Photo-manipulated selfies can provide adolescents an influential window into the wrinkled, sun-damaged future that may be theirs if they’re not careful, a new study suggests.
In the study, researchers found that Brazilian teenagers, especially girls, were more likely to protect themselves from the sun if they got glimpses of how sun exposure could damage their faces. “The intervention used in this study was effective in convincing a substantial part of the students to take up regular sunscreen use and to examine their own skin regularly,” they wrote. “Moreover, these effects were maintained for at least half a year.”
The, led by , of the department of dermatology, in the National Center for Tumor Diseases, German Cancer Research Center in Heidelberg, Germany, appeared online on May 6 in JAMA Dermatology (2020 May 6. .
Dr. Brinker and colleagues launched the study in 2018 at eight public schools that serve grades 9-12 in Itaúna, a city in southeast Brazil, randomly assigning 1,573 students (52% girls, 48% boys; mean age, 16 years) to the intervention or control group.
Those in the intervention group attended seminars in which medical students showed them selfies of their classmates altered with a mobile phone app called, developed by Dr. Brinker.
The app, which takes the skin types of the subjects into account, was described by the Vice news site as “terrifying” in a 2018. It “could very well scare you into using sunscreen and wearing hats,” the author of that article wrote.
The app appeared to do just that – but not universally, according to the new study.
At 6 months, there was no change in sun protection habits in the control group. But among those remaining in the intervention group, the use of daily sunscreen significantly increased from 15% (110 of 734 students) during the 30 days prior to the survey, to 23% (139 of 607 students) at the 6-month follow-up (P less than .001), as did the percentage of those who performed at least one skin self-examination within the 6 months (25% to 49%; P less than .001). The students were slightly less likely to use tanning beds within the previous month (19% to 15%; P = .04); the researchers speculate that it’s easier to gain a new healthy habit than get rid of an old unhealthy one.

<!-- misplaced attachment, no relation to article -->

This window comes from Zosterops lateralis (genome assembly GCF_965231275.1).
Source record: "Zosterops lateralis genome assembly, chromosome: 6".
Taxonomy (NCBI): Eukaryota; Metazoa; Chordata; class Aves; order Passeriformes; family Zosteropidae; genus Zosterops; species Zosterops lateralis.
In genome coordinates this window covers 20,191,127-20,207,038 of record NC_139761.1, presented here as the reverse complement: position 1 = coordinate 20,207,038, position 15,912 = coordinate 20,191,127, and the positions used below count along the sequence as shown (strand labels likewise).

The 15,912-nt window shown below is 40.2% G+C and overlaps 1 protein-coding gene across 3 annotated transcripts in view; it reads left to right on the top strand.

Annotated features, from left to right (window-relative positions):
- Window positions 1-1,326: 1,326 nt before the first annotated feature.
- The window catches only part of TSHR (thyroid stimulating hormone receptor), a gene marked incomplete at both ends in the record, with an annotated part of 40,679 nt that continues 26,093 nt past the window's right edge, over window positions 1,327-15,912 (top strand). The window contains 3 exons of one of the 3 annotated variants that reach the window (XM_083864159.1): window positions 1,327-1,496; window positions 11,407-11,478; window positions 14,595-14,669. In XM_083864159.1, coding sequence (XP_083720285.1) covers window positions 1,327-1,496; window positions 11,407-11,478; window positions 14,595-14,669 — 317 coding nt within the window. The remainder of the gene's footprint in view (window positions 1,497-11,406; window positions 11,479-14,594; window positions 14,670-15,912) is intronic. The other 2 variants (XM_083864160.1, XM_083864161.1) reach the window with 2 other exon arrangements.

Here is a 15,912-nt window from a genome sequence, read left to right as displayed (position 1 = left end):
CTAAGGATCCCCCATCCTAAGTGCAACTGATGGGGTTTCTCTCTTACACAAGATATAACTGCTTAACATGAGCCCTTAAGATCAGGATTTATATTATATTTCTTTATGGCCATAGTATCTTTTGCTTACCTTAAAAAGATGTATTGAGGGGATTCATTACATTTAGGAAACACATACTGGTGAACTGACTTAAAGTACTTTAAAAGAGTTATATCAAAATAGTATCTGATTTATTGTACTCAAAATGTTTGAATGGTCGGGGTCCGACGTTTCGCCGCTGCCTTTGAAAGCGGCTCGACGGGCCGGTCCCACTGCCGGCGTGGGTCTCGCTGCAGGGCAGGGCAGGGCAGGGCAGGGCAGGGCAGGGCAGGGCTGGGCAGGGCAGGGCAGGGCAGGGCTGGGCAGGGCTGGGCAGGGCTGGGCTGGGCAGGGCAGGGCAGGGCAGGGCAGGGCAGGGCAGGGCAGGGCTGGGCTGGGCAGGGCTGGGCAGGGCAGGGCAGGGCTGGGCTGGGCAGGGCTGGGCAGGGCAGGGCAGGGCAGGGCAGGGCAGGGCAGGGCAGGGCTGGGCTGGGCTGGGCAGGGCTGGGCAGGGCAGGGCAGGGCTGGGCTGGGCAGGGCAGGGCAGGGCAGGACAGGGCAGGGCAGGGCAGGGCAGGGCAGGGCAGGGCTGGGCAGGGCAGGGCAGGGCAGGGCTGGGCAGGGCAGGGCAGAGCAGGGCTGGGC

Girls were much more likely to change their habits than boys. The number needed to treat to reach the primary endpoint, daily sunscreen use, was 8 for girls and 31 for boys.
The researchers noted that the dropout rate was higher in the intervention group (17%) vs. the control group (6%). “The intervention may have led to strong adverse reactions in some students, leading to the observed higher dropout rate in the intervention group,” they wrote. Changes to the way the app is used could improve the dropout rate, but potentially hurt the intervention’s impact, they added.
In an accompanying editorial in JAMA Dermatology, two health intervention researchers wrote that “this work represents a needed shift toward scalable interventions that bring messaging to target populations using their preferred technology” (2020 May 6.).
Referring to the finding that sunscreen use did not change much among the boys in the study, the authors,, of the Institute for Collaborations on Health, Interventions, and Policy at the University of Connecticut, Storrs, and , of the Harvard TH Chan School of Public Health, Boston, also noted that “teen boys have been largely resistant to traditional and nontraditional forms of sun safety education.”
“Teasing out sex differences is important,” they added, “because sun protection interventions woven into existing programs at pools, beaches, and sporting events might be more appealing and enduring for boys, particularly if the technology they regularly use is leveraged.”
Dr. Brinker disclosed receiving an award from La Fondation la Roche-Posay, which also provided support for the study which partially funded the study, for his research on the Sunface app. The University of Itaúna provided other study funding. Several other study authors had various disclosures. Dr. Pagoto disclosed consulting work and personal fees from Johnson & Johnson, unrelated to the topic of the commentary; Dr. Geller had no disclosures.
SOURCES: Brinker TJ et al. JAMA Dermatol. 2020 May 6. ; Pagoto SL and Geller AC. JAMA Dermatol. 2020 May 6. .